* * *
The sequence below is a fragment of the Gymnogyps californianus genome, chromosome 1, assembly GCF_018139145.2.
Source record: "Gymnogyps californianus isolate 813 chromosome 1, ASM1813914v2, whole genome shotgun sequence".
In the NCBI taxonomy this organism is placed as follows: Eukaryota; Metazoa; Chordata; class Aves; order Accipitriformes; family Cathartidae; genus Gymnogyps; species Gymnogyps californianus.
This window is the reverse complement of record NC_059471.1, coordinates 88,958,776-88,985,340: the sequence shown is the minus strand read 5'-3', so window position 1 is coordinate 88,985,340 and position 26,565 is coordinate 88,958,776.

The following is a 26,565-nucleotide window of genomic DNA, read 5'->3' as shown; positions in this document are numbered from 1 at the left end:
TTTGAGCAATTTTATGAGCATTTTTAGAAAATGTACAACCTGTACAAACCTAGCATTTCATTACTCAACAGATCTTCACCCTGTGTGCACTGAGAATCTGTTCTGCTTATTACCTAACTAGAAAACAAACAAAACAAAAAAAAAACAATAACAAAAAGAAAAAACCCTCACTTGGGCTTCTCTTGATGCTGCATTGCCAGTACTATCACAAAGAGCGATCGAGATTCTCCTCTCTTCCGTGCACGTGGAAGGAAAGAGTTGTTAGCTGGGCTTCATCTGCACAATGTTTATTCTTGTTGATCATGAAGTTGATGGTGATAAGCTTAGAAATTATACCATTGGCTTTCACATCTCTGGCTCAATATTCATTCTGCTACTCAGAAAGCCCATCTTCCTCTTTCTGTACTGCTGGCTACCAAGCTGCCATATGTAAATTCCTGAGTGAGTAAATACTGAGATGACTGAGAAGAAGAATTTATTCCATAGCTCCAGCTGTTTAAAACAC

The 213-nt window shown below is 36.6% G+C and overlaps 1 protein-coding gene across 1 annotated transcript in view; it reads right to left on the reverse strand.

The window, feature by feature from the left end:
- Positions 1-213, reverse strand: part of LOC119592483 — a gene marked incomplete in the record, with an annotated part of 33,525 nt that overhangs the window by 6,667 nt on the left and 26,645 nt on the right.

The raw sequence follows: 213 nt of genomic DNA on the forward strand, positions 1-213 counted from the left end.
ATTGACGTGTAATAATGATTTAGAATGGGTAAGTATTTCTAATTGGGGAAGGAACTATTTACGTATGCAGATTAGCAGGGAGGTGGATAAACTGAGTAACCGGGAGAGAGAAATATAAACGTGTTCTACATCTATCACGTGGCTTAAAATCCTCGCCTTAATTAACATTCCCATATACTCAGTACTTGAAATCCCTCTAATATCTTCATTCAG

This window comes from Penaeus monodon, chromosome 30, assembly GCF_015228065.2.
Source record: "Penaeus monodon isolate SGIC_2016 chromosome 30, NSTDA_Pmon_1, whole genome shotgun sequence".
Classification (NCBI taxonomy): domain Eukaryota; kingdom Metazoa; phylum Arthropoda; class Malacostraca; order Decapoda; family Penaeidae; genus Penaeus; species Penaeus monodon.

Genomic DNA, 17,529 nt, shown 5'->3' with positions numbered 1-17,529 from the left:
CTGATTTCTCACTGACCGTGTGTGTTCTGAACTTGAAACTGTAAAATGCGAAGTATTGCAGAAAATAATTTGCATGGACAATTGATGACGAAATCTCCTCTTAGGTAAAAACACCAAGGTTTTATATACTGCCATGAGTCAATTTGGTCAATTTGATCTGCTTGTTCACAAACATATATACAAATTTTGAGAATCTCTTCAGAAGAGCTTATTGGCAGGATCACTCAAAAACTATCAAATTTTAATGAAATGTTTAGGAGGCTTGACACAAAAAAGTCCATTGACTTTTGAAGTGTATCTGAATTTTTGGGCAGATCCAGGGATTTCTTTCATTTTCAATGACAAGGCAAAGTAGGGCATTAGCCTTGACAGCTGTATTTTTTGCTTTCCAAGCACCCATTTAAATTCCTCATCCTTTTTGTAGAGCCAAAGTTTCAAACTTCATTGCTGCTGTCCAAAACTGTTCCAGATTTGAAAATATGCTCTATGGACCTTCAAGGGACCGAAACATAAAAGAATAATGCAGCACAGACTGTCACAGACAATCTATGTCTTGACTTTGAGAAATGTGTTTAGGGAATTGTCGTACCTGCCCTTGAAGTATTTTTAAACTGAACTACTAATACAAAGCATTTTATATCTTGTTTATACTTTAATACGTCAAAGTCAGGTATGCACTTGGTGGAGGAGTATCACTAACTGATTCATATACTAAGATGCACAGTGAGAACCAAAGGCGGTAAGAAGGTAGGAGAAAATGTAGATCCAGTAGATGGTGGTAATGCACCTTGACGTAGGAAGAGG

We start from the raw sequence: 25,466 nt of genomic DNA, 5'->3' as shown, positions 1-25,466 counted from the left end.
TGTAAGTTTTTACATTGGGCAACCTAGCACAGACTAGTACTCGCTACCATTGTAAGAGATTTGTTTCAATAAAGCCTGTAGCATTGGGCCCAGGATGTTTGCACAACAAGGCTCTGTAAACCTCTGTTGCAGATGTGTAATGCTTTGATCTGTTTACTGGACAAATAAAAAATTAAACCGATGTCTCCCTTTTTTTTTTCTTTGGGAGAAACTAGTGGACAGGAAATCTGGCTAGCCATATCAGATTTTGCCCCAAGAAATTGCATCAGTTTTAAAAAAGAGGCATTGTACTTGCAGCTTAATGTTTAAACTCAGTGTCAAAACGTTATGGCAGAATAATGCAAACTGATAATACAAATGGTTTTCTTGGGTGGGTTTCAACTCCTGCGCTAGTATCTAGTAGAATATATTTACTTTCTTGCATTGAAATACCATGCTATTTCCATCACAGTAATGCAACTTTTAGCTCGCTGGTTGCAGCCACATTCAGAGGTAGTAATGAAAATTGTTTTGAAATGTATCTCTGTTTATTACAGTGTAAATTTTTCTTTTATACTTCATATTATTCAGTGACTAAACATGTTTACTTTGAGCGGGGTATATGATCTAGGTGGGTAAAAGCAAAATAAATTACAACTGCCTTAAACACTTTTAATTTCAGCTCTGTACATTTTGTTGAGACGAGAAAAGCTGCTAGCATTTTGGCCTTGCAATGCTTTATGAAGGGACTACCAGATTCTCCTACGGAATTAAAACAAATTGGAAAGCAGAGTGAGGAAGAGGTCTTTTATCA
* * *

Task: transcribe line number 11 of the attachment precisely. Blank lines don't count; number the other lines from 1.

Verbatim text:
ATTGACGTGTAATAATGATTTAGAATGGGTAAGTATTTCTAATTGGGGAAGGAACTATTTACGTATGCAGATTAGCAGGGAGGTGGATAAACTGAGTAACCGGGAGAGAGAAATATAAACGTGTTCTACATCTATCACGTGGCTTAAAATCCTCGCCTTAATTAACATTCCCATATACTCAGTACTTGAAATCCCTCTAATATCTTCATTCAG